CE Insight: A Common Killer of Curiosity
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You may know the philosophical insight stating that the moment you label something, it loses its wonder and potential - I'm paraphrasing here.
There is a quote from Adyashanti: "As soon as you believe that a label you’ve put on yourself is true, you’ve limited something that is literally limitless, you’ve limited who you are into nothing more than a thought.”
This idea can be applied to ourselves, other people, things etc. When you call a flower a flower, we may never see it the same way. We may look at it with jaded eyes... "That's just a flower."
It's true, we need words to communicate with one another in a shared reality, but what happens when words stop our ability to evolve, inquire or be curious about something?
As you know, my passion is in expanding societal consciousness as a path to creating a thriving world. Within the discussion of societal change is often the design of our society, elite power, governments, money etc. It's very often that the word 'evil' is applied.
"Evil people are in government, doing evil things and creating evil ideas... the elite are evil."
To me, calling something or someone 'evil' disrupts our ability to solve what challenges emerge from them.
Good and evil have been concepts that have caused many wars, destructive ideas, and divisions. It's because they are subjective, and either polarity can use them to their advantage.
To develop solutions to problems in our lives, relationships... or even in society as a whole, we must understand problems at their core and be able to communicate them as objectively as possible, where we can find common ground.
This means stepping beyond cheap labels and being more curious about what's causing something to play out.
I invite you to check out this clip between myself and Irene Lyon as we spoke about this concept of good and evil, neutrality and what it truly means, and how this relates to embodied sensemaking.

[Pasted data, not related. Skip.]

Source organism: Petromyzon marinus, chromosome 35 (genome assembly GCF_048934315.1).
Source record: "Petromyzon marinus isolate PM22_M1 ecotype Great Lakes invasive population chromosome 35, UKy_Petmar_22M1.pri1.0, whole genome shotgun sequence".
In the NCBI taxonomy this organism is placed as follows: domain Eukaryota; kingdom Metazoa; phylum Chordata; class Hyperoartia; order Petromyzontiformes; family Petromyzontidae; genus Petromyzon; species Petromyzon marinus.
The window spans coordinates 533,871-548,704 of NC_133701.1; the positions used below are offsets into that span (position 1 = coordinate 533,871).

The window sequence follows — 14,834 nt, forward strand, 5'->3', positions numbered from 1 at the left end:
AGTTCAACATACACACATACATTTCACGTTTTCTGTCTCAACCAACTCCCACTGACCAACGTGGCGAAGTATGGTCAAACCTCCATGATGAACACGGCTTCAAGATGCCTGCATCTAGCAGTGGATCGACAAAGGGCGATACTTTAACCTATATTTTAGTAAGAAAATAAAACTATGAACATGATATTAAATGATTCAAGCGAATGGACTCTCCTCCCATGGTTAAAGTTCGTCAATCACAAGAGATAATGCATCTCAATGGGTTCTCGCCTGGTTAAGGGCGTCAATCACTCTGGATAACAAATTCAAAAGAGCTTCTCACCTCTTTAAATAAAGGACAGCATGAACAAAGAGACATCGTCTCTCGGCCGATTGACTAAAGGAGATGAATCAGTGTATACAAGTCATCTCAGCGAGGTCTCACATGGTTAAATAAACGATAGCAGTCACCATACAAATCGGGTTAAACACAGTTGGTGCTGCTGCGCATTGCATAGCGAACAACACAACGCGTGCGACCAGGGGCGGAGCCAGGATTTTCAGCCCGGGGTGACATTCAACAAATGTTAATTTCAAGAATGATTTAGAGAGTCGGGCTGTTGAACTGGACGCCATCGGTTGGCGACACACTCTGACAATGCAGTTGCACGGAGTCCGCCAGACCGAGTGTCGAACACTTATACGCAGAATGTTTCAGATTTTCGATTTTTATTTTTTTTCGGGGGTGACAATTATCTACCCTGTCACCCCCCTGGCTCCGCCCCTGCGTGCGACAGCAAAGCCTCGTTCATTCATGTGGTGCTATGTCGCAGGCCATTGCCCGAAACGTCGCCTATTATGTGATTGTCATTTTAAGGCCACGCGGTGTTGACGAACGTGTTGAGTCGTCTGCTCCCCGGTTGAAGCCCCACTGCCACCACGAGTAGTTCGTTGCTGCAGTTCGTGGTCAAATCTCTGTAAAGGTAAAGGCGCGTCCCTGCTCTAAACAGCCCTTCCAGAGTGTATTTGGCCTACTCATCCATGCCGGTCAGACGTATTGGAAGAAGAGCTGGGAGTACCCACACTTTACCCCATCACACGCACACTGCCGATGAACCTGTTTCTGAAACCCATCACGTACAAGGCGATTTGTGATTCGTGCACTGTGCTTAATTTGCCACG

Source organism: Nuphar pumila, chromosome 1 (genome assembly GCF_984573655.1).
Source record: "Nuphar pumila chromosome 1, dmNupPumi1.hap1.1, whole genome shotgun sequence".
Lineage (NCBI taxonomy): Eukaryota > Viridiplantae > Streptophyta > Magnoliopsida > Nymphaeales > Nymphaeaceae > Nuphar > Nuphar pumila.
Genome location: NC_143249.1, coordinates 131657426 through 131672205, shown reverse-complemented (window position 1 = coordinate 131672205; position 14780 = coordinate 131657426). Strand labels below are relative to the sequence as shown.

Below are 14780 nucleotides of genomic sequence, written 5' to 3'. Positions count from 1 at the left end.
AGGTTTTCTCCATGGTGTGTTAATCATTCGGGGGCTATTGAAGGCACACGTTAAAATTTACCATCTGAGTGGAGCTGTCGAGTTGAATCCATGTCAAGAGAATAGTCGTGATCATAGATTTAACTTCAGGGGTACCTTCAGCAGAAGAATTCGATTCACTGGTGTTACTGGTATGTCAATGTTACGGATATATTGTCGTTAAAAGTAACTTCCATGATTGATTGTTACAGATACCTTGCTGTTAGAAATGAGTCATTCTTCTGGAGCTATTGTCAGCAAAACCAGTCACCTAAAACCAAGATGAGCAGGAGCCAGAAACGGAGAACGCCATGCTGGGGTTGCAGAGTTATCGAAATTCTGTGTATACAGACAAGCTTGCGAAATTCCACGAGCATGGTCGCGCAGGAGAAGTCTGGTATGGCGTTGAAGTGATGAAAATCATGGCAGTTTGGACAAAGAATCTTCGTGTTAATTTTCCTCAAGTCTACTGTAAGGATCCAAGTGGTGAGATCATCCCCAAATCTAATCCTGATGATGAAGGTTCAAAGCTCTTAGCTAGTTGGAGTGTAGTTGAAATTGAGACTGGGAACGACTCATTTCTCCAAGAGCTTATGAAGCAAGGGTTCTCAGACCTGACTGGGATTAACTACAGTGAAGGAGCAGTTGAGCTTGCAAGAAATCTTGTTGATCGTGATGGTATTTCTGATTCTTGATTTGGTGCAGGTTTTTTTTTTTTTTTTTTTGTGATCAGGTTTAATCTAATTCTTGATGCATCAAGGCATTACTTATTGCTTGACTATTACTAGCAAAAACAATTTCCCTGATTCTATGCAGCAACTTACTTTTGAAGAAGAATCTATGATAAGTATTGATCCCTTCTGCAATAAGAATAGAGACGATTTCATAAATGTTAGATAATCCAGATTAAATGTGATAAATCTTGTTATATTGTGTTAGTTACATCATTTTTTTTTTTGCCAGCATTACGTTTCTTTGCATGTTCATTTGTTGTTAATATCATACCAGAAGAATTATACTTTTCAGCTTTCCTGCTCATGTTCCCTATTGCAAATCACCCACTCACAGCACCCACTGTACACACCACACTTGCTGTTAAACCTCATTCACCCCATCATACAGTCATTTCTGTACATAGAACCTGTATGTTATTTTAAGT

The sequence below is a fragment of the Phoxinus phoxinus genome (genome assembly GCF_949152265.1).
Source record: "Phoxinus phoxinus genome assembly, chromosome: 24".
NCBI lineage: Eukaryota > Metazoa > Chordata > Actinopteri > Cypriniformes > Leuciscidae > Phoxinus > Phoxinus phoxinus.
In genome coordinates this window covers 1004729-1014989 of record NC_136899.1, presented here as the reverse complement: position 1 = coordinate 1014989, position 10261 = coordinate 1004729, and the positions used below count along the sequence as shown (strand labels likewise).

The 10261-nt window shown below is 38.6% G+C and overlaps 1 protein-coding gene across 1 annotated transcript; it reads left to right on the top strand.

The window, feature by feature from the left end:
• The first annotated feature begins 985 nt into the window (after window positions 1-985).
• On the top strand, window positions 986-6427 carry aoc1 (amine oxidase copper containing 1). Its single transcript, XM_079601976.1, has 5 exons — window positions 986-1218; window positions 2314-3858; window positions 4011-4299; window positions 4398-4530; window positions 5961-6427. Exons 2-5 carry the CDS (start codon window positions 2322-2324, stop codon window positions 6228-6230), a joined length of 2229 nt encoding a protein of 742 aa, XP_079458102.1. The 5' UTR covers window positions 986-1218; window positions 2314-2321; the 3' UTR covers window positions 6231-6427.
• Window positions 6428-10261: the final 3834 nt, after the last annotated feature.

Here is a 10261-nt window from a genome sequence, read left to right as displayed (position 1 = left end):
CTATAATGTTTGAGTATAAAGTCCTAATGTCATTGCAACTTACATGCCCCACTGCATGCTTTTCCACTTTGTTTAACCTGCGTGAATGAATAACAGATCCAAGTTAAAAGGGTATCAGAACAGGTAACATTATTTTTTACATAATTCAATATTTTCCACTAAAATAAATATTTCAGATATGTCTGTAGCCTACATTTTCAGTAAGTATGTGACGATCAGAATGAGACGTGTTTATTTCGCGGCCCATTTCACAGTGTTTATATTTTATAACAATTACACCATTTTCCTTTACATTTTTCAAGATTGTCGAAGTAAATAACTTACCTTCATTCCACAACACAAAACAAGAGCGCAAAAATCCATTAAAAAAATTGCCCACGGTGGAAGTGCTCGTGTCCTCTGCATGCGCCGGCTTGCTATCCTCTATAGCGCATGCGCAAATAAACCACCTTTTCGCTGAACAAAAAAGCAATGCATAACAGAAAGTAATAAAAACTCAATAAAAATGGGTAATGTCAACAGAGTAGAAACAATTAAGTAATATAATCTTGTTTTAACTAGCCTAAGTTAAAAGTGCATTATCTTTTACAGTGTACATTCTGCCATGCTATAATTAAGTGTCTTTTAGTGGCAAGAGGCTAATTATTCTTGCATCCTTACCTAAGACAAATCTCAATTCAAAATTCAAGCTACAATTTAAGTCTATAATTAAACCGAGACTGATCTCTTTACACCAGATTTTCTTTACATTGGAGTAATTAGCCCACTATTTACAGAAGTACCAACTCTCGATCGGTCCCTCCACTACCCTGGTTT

“Taking responsibility for your beliefs and judgments gives you the power to change them.” ~Byron Katie
To ask deeper questions about WHY something or someone is the way they are, we can begin with the awareness that we aren't asking this question. We've labelled something and moved on.
To become curious about it again is to intend to be more present with it and develop an open heart and open mind about it. This moves us toward embodied sensemaking... a concept that includes the practices of presence, awareness of how we feel about something, why we might be triggered or not by something, and whether we're truly listening to everyone involved.
On Taking Sides
The key in my suggestion to be curious and not take sides is that we can still end up with a stance on something, but it does not become rigid and entrenched in our identity. We remain as conscious beings with flexibility.
Embodied sensemaking helps us be more present and aware of our bias, it invites connection between people and other perspectives, and thus we can evolve and change our mind more simply as new information becomes available as opposed to being stuck defending our point of view to death.
For those interested in deeper practice and reflection on this topic, check out our Explorer Lounge membership, the theme is EMBODY.
We’ll focus on embodiment as it relates to our 3 key categories of transformation, sensemaking, and emerging futures.
Video reflections, guided embodiment practices, and a live workshop will take place throughout the month.
My intention is that by the end of this month, you’ll build greater attunement to your body and the knowing and messages made available there.
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